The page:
Entrepreneurial drive, niche talent shortages and generational divide
cultivate booming "Borrowed Expertise" market
TORONTO, May 13, 2013 /CNW/ - Fifty-two per cent of all Canadian
business executives in a new Angus Reid business study commissioned by
accounting and business advisory firm, Richter, say it's not worth it
to pay for in-house expertise in niche areas of business anymore. In
fact, they think outsourcing for specialized expertise will be a
growing trend this year.
Richter's survey, entitled, The Canadian BizHealth Report surveyed 500
senior executives across the country to get a pulse on the financial
and entrepreneurial health of businesses from coast to coast.
"We're seeing some important shifting tides that are building a new
booming 'Borrowed Expertise' market in Canada," said Mitch Silverstein,
partner at Richter in Toronto. "This specialized knowledge outsourcing
will be a key strategy to drive business growth in the foreseeable
Richter's Canadian BizHealth Report discovered this outsourcing trend is
emerging from a crisis-like niche talent shortage:
Nearly six in 10 respondents (58 per cent) say that for company growth,
they follow their gut instinct to identify where the business should
go, and then they get the experts on their team to chart that path.
The challenge for a full 71 per cent of the survey respondents however,
is recruiting top talent. They say this task is becoming increasingly
difficult, and that they've had to increase salary ranges in order to
attract and retain quality employees.
Moreover, a staggering 77 per cent of respondents said one of their
biggest competitive challenges was finding a support team that could
keep up with them on an entrepreneurial path. This may be an indicator
as to why Canadian businesses are equally divided on where they'd
allocate resources for internal investments. Thirty-nine per cent would
invest in their employees, while another 39% would focus on product and
"The entrepreneurial spirit that's growing among the Canadian workforce
can sometimes feel like a double-edged sword for business leaders,"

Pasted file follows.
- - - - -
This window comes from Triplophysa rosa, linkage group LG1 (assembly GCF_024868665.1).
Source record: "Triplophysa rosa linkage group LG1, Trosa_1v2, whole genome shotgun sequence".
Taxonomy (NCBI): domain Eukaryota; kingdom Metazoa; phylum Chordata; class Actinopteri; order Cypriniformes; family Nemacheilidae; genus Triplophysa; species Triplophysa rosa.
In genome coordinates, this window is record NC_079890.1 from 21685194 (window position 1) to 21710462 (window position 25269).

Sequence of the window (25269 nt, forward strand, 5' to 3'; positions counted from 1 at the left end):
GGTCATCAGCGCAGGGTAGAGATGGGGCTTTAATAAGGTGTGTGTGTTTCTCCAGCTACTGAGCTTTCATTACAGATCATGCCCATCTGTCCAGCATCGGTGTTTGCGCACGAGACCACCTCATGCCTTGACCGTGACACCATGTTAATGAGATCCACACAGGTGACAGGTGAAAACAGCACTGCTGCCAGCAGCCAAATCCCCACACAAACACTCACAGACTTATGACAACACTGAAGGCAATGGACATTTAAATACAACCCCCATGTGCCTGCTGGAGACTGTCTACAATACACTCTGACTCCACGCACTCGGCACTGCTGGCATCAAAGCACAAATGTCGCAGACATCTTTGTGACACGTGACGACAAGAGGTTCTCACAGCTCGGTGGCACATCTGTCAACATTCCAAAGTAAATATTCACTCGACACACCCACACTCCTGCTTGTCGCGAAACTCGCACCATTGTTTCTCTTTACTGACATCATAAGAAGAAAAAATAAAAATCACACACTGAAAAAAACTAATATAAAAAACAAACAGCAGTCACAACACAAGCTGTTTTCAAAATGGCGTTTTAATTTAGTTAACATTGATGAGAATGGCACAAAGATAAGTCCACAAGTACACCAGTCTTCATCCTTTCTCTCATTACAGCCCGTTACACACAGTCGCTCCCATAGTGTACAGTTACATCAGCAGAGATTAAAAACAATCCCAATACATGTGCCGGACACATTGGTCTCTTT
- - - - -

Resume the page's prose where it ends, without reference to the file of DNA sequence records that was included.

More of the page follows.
explained Mr. Silverstein. "While that spirit is fantastic for fresh
idea generation and innovation, some business executives are feeling
run over by a young labour force who wants to learn everything it can
within a couple of years, and then jump ship for a bigger salary."
On the other end of the spectrum, 41 per cent of business executives
report knowing someone, be it colleagues, friends or family, who has
left his or her job to pursue personal entrepreneurial goals within the
past year. This is a significant talent retention challenge for
"We are most definitely seeing an entrepreneurial psychology taking over
both the youngest and oldest generations in today's workforce - the
rise of the 'greypreneur' and 'solopreneur'," Mr. Silverstein
observed. "They are embracing the mindset of 'Why should I work as
hard as I can so other people can make money?' They want to be their
own boss, and they are okay with the risks that come with that move."
According to Mr. Silverstein, many entrepreneur-minded business
professionals would rather keep their gains for themselves and build a
niche expertise on their own.
Interestingly, the Canadian BizHealth Report also discovered a growing
divide among business philosophies between older and younger
generations. Close to eight in ten respondents (78 per cent) think
their C-suites should be doing more to embrace a triple bottom line
philosophy in their business - balancing people, planet and profits.
About the Canadian BizHealth Report
From February 11th to 15th, 2013, an online survey was conducted among 501 randomly selected
Canadian business executives who are on the Angus Reid Forum, working
at or above a directorial level in organizations grossing over $10
million or more annually. The margin of error is +/- 2.52%, 19 times
out of 20. The results have been statistically weighted according to
age, gender, region and education (and language in Quebec) to ensure a
Richter is a professional strategic accounting, business consulting and
financial advisory firm with full-service offices in Montreal and
Toronto. The firm has consistently been named as one of Montreal's Top Employers and Canada's Top Employers for Young People for the past several years. Founded in 1926, the firm provides a full
range of services in the areas of auditing, taxation, risk management,
litigation and forensic accounting, transaction advisory services,
business evaluation, financial restructuring and insolvency, small
business support, financial reporting advisory services and wealth
management. With more than 50 partners and 350 team members, Richter
offers a comprehensive and integrated approach, often becoming a
natural extension of each organization it serves.
For further information:
or to book interviews, please contact:
Greg Vallentin, DDB Public Relations
416-963-4283 | email@example.com